Undertaking scientific research begins with a vision. For senior David Lisbonne, the inspiration for his Advanced Scientific Investigation class project came out of the desire to help someone in need using technology.
Henry Evans, who lives in Palo Alto, is the victim of a stroke-like attack that occurred 13 years ago, leaving him only able to move his head, neck, and eyes, but not preventing him from thinking. In specific terms, he is known as a quadriplegic: paralyzed in all four of his limbs. David wanted to help.
“I went up and met with him at his house,” David said. “I told him about my class, and then asked him, what do you really want? What piece of technology do you not have right now that you really want? And he said, I’d like to be able to change [the shape of my bed] when my wife isn’t here. And from there, the wheels started turning.”
Evans’ hospital bed, in which he spends much of his time, relies on physical buttons to move its individual sections up and down. He cannot press the buttons himself, meaning he can only change his bed shape when someone else is present—in this case, his wife. However, when his wife is not at home, this task is unable to be performed, often leaving him with less-than-optimal comfort.
David’s project aims to remedy this with the use of two technologies. The first, an electroencephalogram or EEG, monitors the activity in the brain.
“[EEGs] are really useful for telling if the brain of the person you’re monitoring is active or if they’re sleeping or awake,” said David. “Also, if you have a number of electrodes across different parts of their brain, we know which areas of your brain correspond to certain thinking actions or certain thoughts.”
The other aspect of David’s project, electromyography or EMG, is essentially a measure of the electricity running through a muscle, reading specific physical cues that will act as signals to move the bed. It will work in tandem with EEG to avoid false positives or false negatives, which could cause Evans’ bed to move (or not move) in an unwanted way. EEG and EMG will serve as checks for each other, preventing errors and ensuring reliability.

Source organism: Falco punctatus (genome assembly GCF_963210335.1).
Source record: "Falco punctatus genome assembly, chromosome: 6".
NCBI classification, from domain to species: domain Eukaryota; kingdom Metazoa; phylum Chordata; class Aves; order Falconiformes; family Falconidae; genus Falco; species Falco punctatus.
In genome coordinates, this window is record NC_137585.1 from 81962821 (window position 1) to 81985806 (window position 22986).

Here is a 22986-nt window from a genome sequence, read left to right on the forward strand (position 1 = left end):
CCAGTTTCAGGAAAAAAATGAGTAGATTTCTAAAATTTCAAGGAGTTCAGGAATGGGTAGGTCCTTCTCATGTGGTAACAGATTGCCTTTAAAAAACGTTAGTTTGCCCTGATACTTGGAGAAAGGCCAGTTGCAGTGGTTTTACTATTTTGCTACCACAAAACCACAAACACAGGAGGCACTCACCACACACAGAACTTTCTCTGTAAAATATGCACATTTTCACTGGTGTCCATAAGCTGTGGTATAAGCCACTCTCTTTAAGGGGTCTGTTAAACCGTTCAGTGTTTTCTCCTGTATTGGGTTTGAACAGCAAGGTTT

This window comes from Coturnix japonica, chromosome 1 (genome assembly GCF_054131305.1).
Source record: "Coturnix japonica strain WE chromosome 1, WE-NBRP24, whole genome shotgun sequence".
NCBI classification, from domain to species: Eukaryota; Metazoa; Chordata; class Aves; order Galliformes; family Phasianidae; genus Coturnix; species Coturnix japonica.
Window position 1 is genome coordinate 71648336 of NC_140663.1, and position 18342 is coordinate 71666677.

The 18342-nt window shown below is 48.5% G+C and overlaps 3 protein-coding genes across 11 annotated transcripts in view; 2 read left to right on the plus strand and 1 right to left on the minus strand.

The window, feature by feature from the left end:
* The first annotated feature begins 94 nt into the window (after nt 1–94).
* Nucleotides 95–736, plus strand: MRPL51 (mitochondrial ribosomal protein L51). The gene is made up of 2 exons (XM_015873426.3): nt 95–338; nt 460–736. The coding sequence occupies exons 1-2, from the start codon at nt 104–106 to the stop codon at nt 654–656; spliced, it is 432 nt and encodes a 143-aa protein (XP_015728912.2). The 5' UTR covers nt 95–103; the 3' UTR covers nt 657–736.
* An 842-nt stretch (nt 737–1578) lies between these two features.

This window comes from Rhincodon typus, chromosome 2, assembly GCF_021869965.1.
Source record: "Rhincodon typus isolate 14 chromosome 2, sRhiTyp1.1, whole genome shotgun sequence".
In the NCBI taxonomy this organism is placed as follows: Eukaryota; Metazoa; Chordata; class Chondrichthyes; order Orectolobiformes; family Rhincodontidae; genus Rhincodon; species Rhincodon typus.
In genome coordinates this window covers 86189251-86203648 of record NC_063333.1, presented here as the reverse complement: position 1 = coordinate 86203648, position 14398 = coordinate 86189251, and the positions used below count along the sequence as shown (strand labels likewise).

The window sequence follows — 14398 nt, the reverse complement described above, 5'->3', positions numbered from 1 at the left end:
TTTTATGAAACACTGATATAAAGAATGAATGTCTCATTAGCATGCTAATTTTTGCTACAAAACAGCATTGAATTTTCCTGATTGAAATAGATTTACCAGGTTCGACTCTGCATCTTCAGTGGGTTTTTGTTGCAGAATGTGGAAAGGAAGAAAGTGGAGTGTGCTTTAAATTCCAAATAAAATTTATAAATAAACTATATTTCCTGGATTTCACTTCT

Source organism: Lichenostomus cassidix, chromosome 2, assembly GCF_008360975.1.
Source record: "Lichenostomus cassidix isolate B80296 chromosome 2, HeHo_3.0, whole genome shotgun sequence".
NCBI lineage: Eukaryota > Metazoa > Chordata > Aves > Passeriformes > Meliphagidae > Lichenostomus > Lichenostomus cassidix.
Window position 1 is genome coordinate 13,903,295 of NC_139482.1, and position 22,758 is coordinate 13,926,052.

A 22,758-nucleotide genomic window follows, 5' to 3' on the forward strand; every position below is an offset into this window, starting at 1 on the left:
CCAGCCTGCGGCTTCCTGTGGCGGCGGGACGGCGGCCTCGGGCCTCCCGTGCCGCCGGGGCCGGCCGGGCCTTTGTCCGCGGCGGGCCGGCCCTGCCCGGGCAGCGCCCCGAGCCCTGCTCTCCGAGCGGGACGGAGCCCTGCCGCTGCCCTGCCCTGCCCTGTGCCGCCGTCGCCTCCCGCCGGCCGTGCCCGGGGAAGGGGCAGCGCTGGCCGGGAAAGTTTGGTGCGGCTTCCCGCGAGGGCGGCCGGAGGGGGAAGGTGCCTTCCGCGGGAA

““I’m going to design specific muscle actions and sequences [using EMG], like blinking his eyes in a certain pattern, and different patterns mean he wants the top of his bed to move up, or his feet to move up, or something like that,” David said. “To make sure that it doesn’t trigger [an uncontrolled motion], I’m going to be using the brain waves monitoring [EEG] to make sure he’s awake, so that he’s not asleep when that happens.”
David expects to have built a fully working prototype by April of 2017. Looking beyond the scope of this project, he envisions the use of this kind of technology on a wider scale.
“Using the muscle tracking and the mental tracking to see if he’s awake and consciously thinking, you could, in theory, control any piece of hardware in the internet of things,” David said. “The main thing is that any hardware we have now in the world can be connected and communicated to wirelessly, and because of that I feel like there’s this huge opportunity to connect people that physically can’t connect with the world.”